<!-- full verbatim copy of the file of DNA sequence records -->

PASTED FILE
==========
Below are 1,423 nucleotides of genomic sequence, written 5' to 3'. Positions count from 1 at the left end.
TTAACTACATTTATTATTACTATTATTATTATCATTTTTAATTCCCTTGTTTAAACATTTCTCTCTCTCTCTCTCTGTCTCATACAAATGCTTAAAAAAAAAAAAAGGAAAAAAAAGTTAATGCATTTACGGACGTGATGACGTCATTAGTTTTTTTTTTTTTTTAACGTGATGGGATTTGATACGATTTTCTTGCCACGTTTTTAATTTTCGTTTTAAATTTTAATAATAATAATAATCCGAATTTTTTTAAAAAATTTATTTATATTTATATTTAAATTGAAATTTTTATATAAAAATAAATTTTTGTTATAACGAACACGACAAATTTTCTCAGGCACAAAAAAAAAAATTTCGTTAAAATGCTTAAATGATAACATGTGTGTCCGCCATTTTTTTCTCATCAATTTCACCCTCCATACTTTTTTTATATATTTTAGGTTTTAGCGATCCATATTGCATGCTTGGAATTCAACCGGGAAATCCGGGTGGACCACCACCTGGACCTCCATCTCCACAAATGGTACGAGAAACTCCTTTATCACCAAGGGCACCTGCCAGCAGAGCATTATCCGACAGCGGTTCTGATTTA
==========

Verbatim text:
Below are 1,423 nucleotides of genomic sequence, written 5' to 3'. Positions count from 1 at the left end.
TTAACTACATTTATTATTACTATTATTATTATCATTTTTAATTCCCTTGTTTAAACATTTCTCTCTCTCTCTCTCTGTCTCATACAAATGCTTAAAAAAAAAAAAAGGAAAAAAAAGTTAATGCATTTACGGACGTGATGACGTCATTAGTTTTTTTTTTTTTTTAACGTGATGGGATTTGATACGATTTTCTTGCCACGTTTTTAATTTTCGTTTTAAATTTTAATAATAATAATAATCCGAATTTTTTTAAAAAATTTATTTATATTTATATTTAAATTGAAATTTTTATATAAAAATAAATTTTTGTTATAACGAACACGACAAATTTTCTCAGGCACAAAAAAAAAAATTTCGTTAAAATGCTTAAATGATAACATGTGTGTCCGCCATTTTTTTCTCATCAATTTCACCCTCCATACTTTTTTTATATATTTTAGGTTTTAGCGATCCATATTGCATGCTTGGAATTCAACCGGGAAATCCGGGTGGACCACCACCTGGACCTCCATCTCCACAAATGGTACGAGAAACTCCTTTATCACCAAGGGCACCTGCCAGCAGAGCATTATCCGACAGCGGTTCTGATTTA